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Author:Dr. Wes Bredenhof
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Congregation:Free Reformed Church of Launceston, Tasmania
 Tasmania, Australia
Title:The Lamb is worthy to receive all our honour
Text:John 12:1-8 (View)
Occasion:Regular Sunday

Order Of Worship (Liturgy)

Hymn 79

Psalm 75:1-3

Psalm 47

Hymn 69

Hymn 81

Scripture reading: Revelation 5

Text:  John 12:1-8

* As a matter of courtesy please advise Dr. Wes Bredenhof, if you plan to use this sermon in a worship service.   Thank-you.

Beloved congregation of Christ,

In 1923, a baby boy was born to a family in Lower Barrington, Tasmania.  He was the youngest of 14 children.  Soon after his birth, the family moved to Latrobe.  When Australia entered into the Second World War, he was 18 years old and enlisted in the Navy.  Eventually he was assigned to the corvette HMAS Armidale.  On December 1, 1942, the ship was off the coast of Timor when it came under attack by Japanese fighters and bombers.  HMAS Armidale was hit by torpedoes and began to sink.  Sailors who jumped into the ocean were then strafed by the Japanese.  This young man from Tasmania manned one of the anti-aircraft guns to protect his fellow sailors.  He ended up going down with the ship, reportedly continuing to fire at the Japanese even after he was under water. 

For this act of selfless bravery, Teddy Sheean was awarded Australia’s highest military honour.  It took until last year, December of 2020, but Teddy Sheean was finally given the Victoria Cross for Australia.  The Victoria Cross for Australia is the "decoration for according recognition to persons who in the presence of the enemy, perform acts of the most conspicuous gallantry, or daring or pre-eminent acts of valour or self-sacrifice or display extreme devotion to duty."  There’s no doubt that Teddy Sheean was worthy of this award and many Tasmanians were pleased to see him finally get what he deserved.  Teddy Sheean deserved the Victoria Cross.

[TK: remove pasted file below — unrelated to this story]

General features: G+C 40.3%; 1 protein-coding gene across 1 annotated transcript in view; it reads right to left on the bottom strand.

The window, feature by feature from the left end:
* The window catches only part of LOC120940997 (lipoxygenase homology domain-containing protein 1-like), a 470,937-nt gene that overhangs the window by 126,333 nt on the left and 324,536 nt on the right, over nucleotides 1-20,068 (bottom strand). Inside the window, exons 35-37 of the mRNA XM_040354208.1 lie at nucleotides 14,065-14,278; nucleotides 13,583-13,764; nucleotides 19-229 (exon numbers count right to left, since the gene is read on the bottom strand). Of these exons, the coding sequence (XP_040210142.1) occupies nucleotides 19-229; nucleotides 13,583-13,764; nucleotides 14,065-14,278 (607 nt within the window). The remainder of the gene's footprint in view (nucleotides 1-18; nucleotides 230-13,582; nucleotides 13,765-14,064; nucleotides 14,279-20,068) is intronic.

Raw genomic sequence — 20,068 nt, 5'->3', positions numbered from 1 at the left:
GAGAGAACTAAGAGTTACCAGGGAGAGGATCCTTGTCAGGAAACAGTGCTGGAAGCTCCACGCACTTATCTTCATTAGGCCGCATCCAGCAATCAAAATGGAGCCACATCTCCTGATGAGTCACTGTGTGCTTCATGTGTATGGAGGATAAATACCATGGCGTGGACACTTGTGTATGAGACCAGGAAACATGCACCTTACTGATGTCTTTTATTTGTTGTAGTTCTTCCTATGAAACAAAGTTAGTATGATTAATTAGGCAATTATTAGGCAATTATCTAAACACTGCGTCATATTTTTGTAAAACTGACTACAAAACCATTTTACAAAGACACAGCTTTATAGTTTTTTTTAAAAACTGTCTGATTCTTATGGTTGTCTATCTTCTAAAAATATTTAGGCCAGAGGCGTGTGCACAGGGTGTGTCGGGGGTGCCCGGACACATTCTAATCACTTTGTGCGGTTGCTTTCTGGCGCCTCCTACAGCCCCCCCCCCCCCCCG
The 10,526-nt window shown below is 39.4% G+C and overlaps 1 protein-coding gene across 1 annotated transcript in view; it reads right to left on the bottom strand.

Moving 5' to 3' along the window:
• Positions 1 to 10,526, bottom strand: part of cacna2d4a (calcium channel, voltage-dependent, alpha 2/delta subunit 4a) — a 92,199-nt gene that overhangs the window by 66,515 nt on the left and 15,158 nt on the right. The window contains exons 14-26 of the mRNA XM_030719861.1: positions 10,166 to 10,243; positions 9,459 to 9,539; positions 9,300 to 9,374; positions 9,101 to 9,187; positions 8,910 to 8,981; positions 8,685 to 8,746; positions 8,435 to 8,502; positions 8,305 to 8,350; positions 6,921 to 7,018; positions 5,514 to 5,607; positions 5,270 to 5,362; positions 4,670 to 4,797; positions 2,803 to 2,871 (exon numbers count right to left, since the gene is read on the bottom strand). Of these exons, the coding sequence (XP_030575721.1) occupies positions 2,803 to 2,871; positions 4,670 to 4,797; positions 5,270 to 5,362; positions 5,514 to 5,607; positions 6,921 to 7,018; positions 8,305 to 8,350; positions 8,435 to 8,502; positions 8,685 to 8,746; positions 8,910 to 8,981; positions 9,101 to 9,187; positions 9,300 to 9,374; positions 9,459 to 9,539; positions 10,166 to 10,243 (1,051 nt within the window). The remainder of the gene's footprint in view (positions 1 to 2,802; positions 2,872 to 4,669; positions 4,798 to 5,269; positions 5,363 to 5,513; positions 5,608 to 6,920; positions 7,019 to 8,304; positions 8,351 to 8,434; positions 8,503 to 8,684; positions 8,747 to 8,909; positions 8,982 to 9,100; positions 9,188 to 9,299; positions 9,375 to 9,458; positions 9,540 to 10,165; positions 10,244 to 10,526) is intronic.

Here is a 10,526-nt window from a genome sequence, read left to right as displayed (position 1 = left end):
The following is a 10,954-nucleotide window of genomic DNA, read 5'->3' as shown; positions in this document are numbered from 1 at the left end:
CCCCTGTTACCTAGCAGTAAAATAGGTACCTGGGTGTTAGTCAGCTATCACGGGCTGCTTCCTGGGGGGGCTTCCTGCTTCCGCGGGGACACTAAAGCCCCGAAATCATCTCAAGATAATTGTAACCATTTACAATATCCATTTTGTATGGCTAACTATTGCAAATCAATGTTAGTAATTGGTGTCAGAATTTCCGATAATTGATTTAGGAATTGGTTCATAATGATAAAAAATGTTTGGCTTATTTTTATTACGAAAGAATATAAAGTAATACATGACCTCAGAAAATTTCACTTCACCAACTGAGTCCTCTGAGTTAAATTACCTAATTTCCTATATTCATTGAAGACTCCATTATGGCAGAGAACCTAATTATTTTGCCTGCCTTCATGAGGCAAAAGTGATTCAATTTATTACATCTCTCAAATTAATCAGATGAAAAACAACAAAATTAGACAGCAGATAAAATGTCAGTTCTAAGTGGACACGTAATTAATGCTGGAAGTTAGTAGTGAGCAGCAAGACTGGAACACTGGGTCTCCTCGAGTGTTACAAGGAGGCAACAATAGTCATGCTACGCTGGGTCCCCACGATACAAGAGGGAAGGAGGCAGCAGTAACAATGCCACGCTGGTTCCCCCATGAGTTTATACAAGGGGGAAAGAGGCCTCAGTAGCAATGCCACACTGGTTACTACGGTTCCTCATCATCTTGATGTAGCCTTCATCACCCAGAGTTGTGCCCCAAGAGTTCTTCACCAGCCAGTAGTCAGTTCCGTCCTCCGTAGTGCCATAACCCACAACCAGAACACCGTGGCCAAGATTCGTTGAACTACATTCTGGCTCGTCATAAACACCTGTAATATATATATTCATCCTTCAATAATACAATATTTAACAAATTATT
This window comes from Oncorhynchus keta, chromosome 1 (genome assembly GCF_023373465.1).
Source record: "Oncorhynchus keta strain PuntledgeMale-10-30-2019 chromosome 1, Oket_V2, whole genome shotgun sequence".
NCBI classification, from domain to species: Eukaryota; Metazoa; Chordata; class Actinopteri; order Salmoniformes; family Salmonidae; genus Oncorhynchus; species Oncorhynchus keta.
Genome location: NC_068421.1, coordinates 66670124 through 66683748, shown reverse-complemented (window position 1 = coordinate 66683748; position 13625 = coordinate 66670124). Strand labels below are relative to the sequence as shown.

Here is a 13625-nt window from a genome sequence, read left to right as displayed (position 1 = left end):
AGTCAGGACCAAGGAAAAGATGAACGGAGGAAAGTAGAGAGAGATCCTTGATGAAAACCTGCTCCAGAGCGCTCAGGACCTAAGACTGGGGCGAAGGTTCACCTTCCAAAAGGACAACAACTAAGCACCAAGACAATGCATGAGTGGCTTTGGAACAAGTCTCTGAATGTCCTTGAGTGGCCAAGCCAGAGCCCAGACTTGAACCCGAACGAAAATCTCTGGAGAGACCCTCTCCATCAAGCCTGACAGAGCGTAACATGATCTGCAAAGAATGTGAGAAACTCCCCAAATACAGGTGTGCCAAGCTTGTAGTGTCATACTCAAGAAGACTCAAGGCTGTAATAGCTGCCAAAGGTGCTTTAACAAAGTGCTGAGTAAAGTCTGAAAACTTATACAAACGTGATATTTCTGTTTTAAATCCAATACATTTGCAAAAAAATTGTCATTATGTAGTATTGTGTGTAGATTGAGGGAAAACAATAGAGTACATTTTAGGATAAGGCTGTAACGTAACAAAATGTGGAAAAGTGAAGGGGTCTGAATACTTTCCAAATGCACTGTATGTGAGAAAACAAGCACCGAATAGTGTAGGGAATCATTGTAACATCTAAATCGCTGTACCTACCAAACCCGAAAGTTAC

Those kinds of acts deserve recognition.  If that’s true for an ordinary human being who did something extraordinary for others, how much more true shouldn’t it be for our Lord Jesus Christ?  In what we read from Revelation 5, Christ is acclaimed as the Lamb worthy of the highest honours and praise.  It’s because of what he’s done – because he was slain, because he selflessly offered himself in the place of sinners.

In our passage for this morning from John, we also see Christ being acknowledged with great honour.  Here the Holy Spirit reveals to us why that should be universally the case.  God is telling us here how everyone should give the highest honours and praise to Jesus.  Why?  Because the Lamb of God is worthy of it.  So I preach to you God’s Word and the theme for the sermon is:  The Lamb is worthy to receive all our honour.

We’ll consider the honour:

  1. Displayed by one devoted disciple
  2. Denied by one deceitful disciple
  3. Defended by our deserving Lord

Why is Jesus called the Lamb of God in the Bible?  Why did both John the Baptist and John the apostle call him that?  Why did the myriads of angels call him the Lamb in Revelation 5?  It’s because Christ is the fulfillment of the sacrificial lamb in the Old Testament.  In particular, Jesus is the fulfillment of the Passover lamb.